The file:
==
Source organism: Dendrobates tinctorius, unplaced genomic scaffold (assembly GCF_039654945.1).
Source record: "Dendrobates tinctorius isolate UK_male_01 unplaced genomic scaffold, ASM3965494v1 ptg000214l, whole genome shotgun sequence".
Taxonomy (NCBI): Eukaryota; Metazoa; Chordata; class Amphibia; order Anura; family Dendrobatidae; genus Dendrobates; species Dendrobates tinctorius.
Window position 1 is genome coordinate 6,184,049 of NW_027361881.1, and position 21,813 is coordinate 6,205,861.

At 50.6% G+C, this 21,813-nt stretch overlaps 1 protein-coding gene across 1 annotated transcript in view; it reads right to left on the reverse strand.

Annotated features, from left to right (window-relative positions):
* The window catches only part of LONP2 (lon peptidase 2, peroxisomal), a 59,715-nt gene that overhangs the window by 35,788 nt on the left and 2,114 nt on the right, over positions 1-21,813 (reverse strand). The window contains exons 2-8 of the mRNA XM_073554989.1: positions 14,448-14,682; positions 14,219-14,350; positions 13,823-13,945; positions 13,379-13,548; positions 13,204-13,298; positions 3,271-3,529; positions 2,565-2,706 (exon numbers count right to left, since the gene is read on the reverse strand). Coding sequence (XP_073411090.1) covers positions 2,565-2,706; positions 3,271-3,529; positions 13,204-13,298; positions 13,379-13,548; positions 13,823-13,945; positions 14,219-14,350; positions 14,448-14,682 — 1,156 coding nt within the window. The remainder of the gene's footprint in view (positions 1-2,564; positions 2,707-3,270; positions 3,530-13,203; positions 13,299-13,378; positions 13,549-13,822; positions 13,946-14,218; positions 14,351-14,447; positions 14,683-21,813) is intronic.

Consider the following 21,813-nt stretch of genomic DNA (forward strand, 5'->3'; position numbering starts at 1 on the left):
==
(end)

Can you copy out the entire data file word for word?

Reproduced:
Source organism: Dendrobates tinctorius, unplaced genomic scaffold (assembly GCF_039654945.1).
Source record: "Dendrobates tinctorius isolate UK_male_01 unplaced genomic scaffold, ASM3965494v1 ptg000214l, whole genome shotgun sequence".
Taxonomy (NCBI): Eukaryota; Metazoa; Chordata; class Amphibia; order Anura; family Dendrobatidae; genus Dendrobates; species Dendrobates tinctorius.
Window position 1 is genome coordinate 6,184,049 of NW_027361881.1, and position 21,813 is coordinate 6,205,861.

At 50.6% G+C, this 21,813-nt stretch overlaps 1 protein-coding gene across 1 annotated transcript in view; it reads right to left on the reverse strand.

Annotated features, from left to right (window-relative positions):
* The window catches only part of LONP2 (lon peptidase 2, peroxisomal), a 59,715-nt gene that overhangs the window by 35,788 nt on the left and 2,114 nt on the right, over positions 1-21,813 (reverse strand). The window contains exons 2-8 of the mRNA XM_073554989.1: positions 14,448-14,682; positions 14,219-14,350; positions 13,823-13,945; positions 13,379-13,548; positions 13,204-13,298; positions 3,271-3,529; positions 2,565-2,706 (exon numbers count right to left, since the gene is read on the reverse strand). Coding sequence (XP_073411090.1) covers positions 2,565-2,706; positions 3,271-3,529; positions 13,204-13,298; positions 13,379-13,548; positions 13,823-13,945; positions 14,219-14,350; positions 14,448-14,682 — 1,156 coding nt within the window. The remainder of the gene's footprint in view (positions 1-2,564; positions 2,707-3,270; positions 3,530-13,203; positions 13,299-13,378; positions 13,549-13,822; positions 13,946-14,218; positions 14,351-14,447; positions 14,683-21,813) is intronic.

Consider the following 21,813-nt stretch of genomic DNA (forward strand, 5'->3'; position numbering starts at 1 on the left):